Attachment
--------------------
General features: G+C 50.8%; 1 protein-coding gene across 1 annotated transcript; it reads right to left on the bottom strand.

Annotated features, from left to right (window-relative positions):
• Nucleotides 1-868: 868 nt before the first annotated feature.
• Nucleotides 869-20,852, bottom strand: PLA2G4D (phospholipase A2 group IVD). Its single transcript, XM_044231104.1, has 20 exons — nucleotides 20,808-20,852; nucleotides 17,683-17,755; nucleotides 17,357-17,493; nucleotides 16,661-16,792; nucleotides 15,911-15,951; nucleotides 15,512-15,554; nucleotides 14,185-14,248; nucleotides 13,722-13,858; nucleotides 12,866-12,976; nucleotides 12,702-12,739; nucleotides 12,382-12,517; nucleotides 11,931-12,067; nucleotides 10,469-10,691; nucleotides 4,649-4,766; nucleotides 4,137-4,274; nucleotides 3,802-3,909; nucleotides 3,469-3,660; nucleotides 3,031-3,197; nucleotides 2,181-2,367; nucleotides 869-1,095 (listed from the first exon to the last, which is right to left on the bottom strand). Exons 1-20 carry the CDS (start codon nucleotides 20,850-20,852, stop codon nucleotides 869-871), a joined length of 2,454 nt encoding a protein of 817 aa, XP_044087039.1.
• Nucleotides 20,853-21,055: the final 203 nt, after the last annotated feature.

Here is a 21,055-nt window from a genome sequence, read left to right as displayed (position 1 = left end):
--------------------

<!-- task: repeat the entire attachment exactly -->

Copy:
General features: G+C 50.8%; 1 protein-coding gene across 1 annotated transcript; it reads right to left on the bottom strand.

Annotated features, from left to right (window-relative positions):
• Nucleotides 1-868: 868 nt before the first annotated feature.
• Nucleotides 869-20,852, bottom strand: PLA2G4D (phospholipase A2 group IVD). Its single transcript, XM_044231104.1, has 20 exons — nucleotides 20,808-20,852; nucleotides 17,683-17,755; nucleotides 17,357-17,493; nucleotides 16,661-16,792; nucleotides 15,911-15,951; nucleotides 15,512-15,554; nucleotides 14,185-14,248; nucleotides 13,722-13,858; nucleotides 12,866-12,976; nucleotides 12,702-12,739; nucleotides 12,382-12,517; nucleotides 11,931-12,067; nucleotides 10,469-10,691; nucleotides 4,649-4,766; nucleotides 4,137-4,274; nucleotides 3,802-3,909; nucleotides 3,469-3,660; nucleotides 3,031-3,197; nucleotides 2,181-2,367; nucleotides 869-1,095 (listed from the first exon to the last, which is right to left on the bottom strand). Exons 1-20 carry the CDS (start codon nucleotides 20,850-20,852, stop codon nucleotides 869-871), a joined length of 2,454 nt encoding a protein of 817 aa, XP_044087039.1.
• Nucleotides 20,853-21,055: the final 203 nt, after the last annotated feature.

Here is a 21,055-nt window from a genome sequence, read left to right as displayed (position 1 = left end):